Shared Matches was unveiled in August 2015 to show you other matches you share with a specific match. For example, say your dad’s brother’s son—your first cousin—is among your DNA matches. Click his name on your match list, then the Shared Matches tab. You can see everyone else who matches the two of you. Because you know your cousin is from your paternal side of the family, you can start looking there for a relationship with those Shared Matches.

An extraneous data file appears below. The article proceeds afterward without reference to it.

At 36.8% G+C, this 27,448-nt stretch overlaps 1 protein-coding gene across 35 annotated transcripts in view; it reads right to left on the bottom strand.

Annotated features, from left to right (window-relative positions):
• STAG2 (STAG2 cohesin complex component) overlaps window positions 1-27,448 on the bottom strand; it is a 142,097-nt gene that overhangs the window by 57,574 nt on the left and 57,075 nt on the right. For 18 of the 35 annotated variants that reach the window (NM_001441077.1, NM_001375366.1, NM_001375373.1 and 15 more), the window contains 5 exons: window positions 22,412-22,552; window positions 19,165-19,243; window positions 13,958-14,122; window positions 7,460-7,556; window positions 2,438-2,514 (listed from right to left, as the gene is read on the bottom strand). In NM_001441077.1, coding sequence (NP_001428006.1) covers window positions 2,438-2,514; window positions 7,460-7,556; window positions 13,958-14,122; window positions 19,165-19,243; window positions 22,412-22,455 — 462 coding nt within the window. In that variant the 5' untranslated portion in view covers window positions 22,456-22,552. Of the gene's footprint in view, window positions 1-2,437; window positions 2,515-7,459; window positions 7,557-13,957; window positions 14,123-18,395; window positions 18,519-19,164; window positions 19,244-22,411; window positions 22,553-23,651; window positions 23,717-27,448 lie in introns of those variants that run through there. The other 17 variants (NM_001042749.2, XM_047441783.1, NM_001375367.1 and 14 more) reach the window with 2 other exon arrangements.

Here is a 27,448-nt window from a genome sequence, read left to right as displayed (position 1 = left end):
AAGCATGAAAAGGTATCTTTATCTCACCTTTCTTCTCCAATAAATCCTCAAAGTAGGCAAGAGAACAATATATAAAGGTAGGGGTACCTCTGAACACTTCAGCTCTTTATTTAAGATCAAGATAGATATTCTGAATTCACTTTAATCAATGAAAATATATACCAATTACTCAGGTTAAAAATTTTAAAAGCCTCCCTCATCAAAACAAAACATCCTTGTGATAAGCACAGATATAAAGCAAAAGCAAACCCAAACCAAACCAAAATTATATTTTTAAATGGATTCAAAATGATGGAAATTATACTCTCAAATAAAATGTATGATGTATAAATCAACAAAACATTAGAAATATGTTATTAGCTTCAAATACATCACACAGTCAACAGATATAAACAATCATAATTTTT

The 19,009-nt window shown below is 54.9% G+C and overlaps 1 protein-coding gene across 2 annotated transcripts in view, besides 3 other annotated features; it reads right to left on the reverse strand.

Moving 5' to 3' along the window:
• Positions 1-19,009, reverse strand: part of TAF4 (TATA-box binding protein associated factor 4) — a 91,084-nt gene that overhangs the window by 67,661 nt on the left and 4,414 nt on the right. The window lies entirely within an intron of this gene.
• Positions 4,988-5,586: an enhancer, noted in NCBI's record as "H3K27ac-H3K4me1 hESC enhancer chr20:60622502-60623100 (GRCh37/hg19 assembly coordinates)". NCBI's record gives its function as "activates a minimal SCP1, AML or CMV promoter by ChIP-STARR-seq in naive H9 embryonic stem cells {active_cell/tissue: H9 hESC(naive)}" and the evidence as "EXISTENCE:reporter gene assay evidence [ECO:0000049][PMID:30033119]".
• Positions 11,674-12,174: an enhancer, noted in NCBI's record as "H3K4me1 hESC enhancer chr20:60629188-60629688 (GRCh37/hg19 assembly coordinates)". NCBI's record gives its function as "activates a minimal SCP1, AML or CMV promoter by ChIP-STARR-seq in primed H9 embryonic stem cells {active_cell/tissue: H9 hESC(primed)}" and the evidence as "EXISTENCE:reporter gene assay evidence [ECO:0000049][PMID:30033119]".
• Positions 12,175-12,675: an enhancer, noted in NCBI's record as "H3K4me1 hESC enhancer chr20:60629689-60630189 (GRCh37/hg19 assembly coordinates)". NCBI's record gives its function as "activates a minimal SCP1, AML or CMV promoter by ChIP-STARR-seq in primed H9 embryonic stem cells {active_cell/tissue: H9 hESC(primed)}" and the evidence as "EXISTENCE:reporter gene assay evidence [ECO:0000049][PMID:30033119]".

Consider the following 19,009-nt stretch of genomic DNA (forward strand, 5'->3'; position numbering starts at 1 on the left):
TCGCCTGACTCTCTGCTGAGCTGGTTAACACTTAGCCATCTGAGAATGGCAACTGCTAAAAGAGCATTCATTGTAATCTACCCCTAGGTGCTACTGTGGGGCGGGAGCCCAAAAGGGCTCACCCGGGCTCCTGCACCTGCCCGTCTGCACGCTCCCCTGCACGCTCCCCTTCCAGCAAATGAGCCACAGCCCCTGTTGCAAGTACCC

Note that just because you and another person have a Shared Match doesn’t mean that all three of you have the same segment of DNA—that is to say, you all don’t necessarily have the same ancestor. Say you’re person A and you match person B. You and B have a Shared Match, person C. You match person B because your dad is first cousins with B’s mom, and you match person C because your mom is second cousins with C’s dad. But person B might match person C because B’s dad is cousin to C’s mom. In this case, you share a DNA segment with B and a